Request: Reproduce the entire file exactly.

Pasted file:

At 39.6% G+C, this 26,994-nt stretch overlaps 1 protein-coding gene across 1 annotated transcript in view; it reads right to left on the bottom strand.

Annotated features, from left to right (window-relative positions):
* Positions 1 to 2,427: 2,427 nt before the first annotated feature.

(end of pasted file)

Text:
At 39.6% G+C, this 26,994-nt stretch overlaps 1 protein-coding gene across 1 annotated transcript in view; it reads right to left on the bottom strand.

Annotated features, from left to right (window-relative positions):
* Positions 1 to 2,427: 2,427 nt before the first annotated feature.